for by sacrifice or offering forever.’

“Samuel lay until morning, then he opened the doors of the house of
the Lord. And Samuel was afraid to tell the vision to Eli. But Eli called Samuel
and said, ‘Samuel, my son.’ And he said, ‘Here I am.’ And Eli said, ‘What was it
that He told you? Do not hide it from me. May God do so to you and more also if
you hide anything from me of all that He told you.’ So Samuel told him
everything and hid nothing from him. And he said, ‘It is the Lord. Let Him do
what seems good to Him.’

“And Samuel grew, and the Lord was with him and let none of his
words fall to the ground. And all Israel from Dan to Beersheba knew that Samuel
was established as a prophet of the Lord. And the Lord appeared again at Shiloh,
for the Lord revealed himself to Samuel at Shiloh by the word of the Lord.”

Amen. And may God add His blessing to the reading of His
holy and inerrant word.

Now we’re told in the New Testament by the Apostle
Paul that the Church is built on the foundation of prophets and apostles. Samuel
is the first great prophet. True, Abraham is called a prophet in Genesis 20, and
Aaron is also referred to as a prophet. But in the great sense, for someone who
looks like a prophet and sounds really like a prophet, you have to go to Samuel.
Samuel is, above everything else, someone who receives God’s word and passes it
on, and passes it on just as God had given it to him. That’s the main
function of a prophet
. He’s a mouthpiece of God. He’s a
plenipotentiary of God, someone who speaks on behalf of the living God.

And there are two things about the life of Samuel as
we’ll be looking at it over the next two weeks — two things that emerge about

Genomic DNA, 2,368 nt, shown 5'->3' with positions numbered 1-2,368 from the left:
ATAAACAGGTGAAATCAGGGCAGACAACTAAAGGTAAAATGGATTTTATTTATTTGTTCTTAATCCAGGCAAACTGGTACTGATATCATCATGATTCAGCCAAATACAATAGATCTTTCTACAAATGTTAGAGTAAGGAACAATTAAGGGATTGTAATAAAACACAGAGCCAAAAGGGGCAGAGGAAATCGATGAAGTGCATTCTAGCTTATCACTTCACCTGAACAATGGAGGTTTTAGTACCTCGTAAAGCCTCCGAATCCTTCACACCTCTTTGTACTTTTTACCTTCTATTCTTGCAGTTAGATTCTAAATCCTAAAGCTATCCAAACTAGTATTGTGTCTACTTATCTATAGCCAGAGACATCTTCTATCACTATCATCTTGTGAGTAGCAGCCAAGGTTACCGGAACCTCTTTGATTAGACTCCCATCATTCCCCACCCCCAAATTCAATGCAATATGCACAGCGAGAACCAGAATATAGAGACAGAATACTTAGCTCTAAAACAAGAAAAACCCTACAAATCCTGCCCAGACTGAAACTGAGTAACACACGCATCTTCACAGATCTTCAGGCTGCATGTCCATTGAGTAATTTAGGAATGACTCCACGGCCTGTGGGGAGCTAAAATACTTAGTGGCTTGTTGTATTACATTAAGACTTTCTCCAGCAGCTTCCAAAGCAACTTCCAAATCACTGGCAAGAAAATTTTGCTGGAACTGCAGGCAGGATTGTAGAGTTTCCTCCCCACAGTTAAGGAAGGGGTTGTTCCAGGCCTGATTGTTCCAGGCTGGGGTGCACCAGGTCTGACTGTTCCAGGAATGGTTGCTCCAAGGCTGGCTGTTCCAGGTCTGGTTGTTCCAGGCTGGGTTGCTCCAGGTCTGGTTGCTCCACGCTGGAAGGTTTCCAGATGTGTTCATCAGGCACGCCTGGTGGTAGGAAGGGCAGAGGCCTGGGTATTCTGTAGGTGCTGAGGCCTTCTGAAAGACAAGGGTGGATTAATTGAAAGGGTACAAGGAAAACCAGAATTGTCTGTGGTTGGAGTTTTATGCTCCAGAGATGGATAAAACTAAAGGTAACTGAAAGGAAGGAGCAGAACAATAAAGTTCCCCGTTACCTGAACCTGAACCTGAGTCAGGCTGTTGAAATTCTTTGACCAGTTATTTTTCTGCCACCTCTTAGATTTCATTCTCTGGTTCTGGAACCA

Samuel. One is his commitment to the word, and the other is his commitment to
prayer. And over the next couple of weeks, those are the two high spots about
Samuel that I want us to be thinking about: his commitment to the word and his
commitment to prayer.

Now as we look at this particular chapter tonight,
I want to ask four questions.

I. Why was Samuel’s ministry
necessary?

First of all, why was Samuel’s ministry
necessary? And the author of I Samuel tells us in the first verse:

“The young man Samuel was ministering to the Lord under Eli. And the word of the
Lord was rare.”

If you’re reading the old King James Bible, as I think some
of you still are, the term that you have is precious, which might convey
to you something entirely different, but precious in the sense of being rare.
There wasn’t much of God’s word in those days.

Well, what days? These are the days after the Judges,
and every Sunday School child knows how to summarize the book of Judges, because
“In the time of the judges, everybody did that which was right in their own
eyes.” That’s the phrase that repeats itself throughout the book of Judges. It’s
a time of great sin. It’s a time of low spirituality. It’s a time when people
are pleasing themselves. It’s a time of spiritual neglect. God has withdrawn
Himself from His people for a season. There are no great preachers, there are no
great prophets; and when God is calling Samuel, He’s calling Samuel into a
context in which God hasn’t spoken. God hasn’t been speaking to His people.

Several centuries later, just before the Assyrian
invasion, the Prophet Amos will say that “There is a famine of hearing the word
of God.” There’s a famine of hearing the word of God. The seventy-fourth Psalm
speaks of a situation where there is no longer any prophet. What do you think
the world would do tomorrow if the headline on CNN [and I’ve already prejudiced
you!]…what do you think, if the headline on CNN were to say, “A dramatic
downfall in preachers in the land”? You know, somebody’s done a survey of young
people, or any age really, of being called into the ministry, and it’s down.
Down to unprecedented proportions…that there was a famine of preaching, of
ministering, of explaining the word of God.

Now, that can arise for one of two reasons. One is
the lack of preachers.
God didn’t call many prophets in this time. Samuel is
one of them. He’s one of the first ones, one of the great prophets, but he’s
rare.

You know, one of the great blessings that I have, and
Ligon, too, is to teach at the seminary. [I say I need to keep reminding you
it’s my day job!] And I never get over how, every fall, 25, 35, 45 students,
most of them in their twenties, some of them a little older…and they come. I